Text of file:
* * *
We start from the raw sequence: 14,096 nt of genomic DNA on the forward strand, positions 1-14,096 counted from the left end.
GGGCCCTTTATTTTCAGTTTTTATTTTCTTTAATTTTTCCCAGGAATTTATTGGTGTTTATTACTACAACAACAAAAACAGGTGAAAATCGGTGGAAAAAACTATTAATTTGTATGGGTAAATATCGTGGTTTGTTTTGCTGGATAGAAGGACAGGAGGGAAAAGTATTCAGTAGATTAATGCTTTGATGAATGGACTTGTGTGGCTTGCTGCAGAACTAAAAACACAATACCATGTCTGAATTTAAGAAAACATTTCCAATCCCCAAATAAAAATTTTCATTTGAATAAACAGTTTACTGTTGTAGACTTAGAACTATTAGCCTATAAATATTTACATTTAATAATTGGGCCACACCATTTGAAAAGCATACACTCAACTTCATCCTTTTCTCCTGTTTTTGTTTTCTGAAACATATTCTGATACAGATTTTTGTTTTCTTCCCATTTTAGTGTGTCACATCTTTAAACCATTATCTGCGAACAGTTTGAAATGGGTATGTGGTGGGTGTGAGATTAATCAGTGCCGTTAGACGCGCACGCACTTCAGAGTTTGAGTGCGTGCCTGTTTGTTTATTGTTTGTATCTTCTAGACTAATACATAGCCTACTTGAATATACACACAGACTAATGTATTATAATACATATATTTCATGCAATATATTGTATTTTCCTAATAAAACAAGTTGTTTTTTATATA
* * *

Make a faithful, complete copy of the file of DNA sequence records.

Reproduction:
We start from the raw sequence: 14,096 nt of genomic DNA on the forward strand, positions 1-14,096 counted from the left end.
GGGCCCTTTATTTTCAGTTTTTATTTTCTTTAATTTTTCCCAGGAATTTATTGGTGTTTATTACTACAACAACAAAAACAGGTGAAAATCGGTGGAAAAAACTATTAATTTGTATGGGTAAATATCGTGGTTTGTTTTGCTGGATAGAAGGACAGGAGGGAAAAGTATTCAGTAGATTAATGCTTTGATGAATGGACTTGTGTGGCTTGCTGCAGAACTAAAAACACAATACCATGTCTGAATTTAAGAAAACATTTCCAATCCCCAAATAAAAATTTTCATTTGAATAAACAGTTTACTGTTGTAGACTTAGAACTATTAGCCTATAAATATTTACATTTAATAATTGGGCCACACCATTTGAAAAGCATACACTCAACTTCATCCTTTTCTCCTGTTTTTGTTTTCTGAAACATATTCTGATACAGATTTTTGTTTTCTTCCCATTTTAGTGTGTCACATCTTTAAACCATTATCTGCGAACAGTTTGAAATGGGTATGTGGTGGGTGTGAGATTAATCAGTGCCGTTAGACGCGCACGCACTTCAGAGTTTGAGTGCGTGCCTGTTTGTTTATTGTTTGTATCTTCTAGACTAATACATAGCCTACTTGAATATACACACAGACTAATGTATTATAATACATATATTTCATGCAATATATTGTATTTTCCTAATAAAACAAGTTGTTTTTTATATA